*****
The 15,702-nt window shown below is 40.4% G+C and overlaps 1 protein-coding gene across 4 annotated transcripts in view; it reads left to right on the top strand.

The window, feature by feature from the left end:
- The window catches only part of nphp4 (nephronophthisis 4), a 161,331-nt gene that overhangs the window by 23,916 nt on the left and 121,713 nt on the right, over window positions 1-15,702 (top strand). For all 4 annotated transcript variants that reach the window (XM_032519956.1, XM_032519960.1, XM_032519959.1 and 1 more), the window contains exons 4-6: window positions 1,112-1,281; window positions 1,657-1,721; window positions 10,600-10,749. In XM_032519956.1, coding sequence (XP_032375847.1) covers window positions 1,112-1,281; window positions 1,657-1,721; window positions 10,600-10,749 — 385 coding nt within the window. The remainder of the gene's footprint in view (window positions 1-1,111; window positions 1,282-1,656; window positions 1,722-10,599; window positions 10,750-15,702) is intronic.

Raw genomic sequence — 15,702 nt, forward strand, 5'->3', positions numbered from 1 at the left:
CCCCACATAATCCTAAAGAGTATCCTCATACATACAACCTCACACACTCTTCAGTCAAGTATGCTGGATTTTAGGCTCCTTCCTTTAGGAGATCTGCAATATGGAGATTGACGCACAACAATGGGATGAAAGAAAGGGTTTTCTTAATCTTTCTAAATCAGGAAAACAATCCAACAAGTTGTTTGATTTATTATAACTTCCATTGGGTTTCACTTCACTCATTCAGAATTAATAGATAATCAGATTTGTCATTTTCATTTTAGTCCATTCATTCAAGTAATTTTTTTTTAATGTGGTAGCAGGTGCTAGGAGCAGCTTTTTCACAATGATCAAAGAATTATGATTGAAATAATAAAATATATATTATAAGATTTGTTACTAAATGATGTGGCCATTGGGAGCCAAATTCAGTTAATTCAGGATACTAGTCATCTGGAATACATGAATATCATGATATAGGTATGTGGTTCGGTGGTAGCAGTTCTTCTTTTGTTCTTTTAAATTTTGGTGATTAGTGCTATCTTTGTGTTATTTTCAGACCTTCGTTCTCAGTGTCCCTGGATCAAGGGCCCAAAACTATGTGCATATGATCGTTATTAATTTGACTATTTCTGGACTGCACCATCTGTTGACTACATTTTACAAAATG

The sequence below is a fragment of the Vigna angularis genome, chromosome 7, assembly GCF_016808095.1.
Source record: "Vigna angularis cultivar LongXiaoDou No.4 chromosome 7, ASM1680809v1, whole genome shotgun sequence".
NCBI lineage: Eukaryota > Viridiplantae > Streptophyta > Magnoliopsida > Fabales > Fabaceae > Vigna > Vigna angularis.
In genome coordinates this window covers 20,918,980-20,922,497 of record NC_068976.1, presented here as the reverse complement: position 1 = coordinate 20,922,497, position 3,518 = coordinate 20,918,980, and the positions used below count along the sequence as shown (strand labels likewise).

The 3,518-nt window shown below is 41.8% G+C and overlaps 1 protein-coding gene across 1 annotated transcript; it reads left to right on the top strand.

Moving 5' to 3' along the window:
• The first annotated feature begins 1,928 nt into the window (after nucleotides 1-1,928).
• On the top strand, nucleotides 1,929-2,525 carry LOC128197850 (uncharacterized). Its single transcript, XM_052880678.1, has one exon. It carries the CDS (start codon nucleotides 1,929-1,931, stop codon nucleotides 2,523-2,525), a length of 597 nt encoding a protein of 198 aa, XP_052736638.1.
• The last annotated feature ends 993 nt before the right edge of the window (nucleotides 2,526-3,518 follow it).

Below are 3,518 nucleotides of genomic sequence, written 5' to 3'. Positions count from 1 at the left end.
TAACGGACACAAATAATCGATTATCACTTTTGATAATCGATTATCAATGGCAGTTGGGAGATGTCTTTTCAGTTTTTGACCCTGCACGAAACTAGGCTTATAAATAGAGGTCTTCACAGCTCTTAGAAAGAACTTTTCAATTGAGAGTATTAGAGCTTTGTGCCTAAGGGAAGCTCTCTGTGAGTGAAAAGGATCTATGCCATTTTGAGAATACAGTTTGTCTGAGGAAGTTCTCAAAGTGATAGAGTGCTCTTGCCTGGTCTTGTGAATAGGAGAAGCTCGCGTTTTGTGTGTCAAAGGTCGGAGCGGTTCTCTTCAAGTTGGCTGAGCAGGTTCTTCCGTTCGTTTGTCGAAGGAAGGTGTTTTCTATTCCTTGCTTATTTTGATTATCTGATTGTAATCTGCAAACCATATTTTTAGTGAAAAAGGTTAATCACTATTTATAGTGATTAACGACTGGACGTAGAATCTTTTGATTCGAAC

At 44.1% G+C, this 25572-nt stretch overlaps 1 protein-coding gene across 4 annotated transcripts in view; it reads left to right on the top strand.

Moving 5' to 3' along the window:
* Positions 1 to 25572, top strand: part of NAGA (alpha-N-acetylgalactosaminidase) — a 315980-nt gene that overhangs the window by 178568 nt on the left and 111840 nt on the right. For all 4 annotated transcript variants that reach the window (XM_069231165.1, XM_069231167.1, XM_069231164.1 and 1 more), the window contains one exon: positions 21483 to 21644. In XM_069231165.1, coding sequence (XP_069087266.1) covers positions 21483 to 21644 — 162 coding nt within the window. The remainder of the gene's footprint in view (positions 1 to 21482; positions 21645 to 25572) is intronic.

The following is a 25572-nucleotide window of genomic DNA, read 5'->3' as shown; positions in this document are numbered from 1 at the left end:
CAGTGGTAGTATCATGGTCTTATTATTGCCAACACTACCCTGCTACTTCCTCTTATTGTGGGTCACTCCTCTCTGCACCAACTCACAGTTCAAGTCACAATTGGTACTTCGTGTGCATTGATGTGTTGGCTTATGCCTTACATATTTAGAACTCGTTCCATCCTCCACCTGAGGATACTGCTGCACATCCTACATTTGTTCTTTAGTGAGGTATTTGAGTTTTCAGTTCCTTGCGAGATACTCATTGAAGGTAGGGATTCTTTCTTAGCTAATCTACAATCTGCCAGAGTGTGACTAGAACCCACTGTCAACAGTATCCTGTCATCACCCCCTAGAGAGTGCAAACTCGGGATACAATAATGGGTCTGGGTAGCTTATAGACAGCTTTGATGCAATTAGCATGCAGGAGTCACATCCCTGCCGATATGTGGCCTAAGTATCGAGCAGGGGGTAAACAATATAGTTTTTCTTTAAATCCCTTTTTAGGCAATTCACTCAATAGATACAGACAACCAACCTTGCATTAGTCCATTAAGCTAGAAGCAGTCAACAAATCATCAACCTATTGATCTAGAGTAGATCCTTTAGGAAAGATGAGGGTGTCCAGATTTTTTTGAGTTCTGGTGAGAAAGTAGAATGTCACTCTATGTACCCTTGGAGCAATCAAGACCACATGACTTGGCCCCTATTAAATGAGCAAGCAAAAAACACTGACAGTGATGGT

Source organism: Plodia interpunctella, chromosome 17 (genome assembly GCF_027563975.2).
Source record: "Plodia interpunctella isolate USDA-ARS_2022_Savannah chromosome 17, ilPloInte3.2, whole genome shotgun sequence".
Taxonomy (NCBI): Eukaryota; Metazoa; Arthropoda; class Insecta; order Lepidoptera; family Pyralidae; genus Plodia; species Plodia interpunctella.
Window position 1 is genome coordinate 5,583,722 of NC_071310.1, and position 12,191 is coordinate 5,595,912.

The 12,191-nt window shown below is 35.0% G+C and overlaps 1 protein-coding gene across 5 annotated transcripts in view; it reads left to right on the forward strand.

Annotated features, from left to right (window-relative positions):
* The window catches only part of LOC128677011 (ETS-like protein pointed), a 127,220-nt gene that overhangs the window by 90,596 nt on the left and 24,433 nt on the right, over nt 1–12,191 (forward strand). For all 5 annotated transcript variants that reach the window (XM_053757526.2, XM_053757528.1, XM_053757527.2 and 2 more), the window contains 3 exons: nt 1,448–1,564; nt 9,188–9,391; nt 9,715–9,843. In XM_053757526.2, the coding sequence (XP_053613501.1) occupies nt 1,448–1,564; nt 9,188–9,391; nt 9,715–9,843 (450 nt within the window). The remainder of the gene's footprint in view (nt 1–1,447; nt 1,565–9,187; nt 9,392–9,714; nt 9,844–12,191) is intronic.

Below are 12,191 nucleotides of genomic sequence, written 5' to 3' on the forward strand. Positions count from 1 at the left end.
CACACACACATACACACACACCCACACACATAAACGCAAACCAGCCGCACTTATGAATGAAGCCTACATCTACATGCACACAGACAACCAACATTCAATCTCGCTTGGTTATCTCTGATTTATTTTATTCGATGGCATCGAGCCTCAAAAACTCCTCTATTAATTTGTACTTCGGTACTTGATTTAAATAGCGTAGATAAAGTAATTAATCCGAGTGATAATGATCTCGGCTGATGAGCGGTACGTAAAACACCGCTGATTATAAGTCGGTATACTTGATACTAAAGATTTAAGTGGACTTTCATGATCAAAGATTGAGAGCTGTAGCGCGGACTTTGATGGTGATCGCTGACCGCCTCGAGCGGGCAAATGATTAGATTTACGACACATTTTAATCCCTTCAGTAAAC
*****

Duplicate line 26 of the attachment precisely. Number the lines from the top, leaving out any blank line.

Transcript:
The 12,191-nt window shown below is 35.0% G+C and overlaps 1 protein-coding gene across 5 annotated transcripts in view; it reads left to right on the forward strand.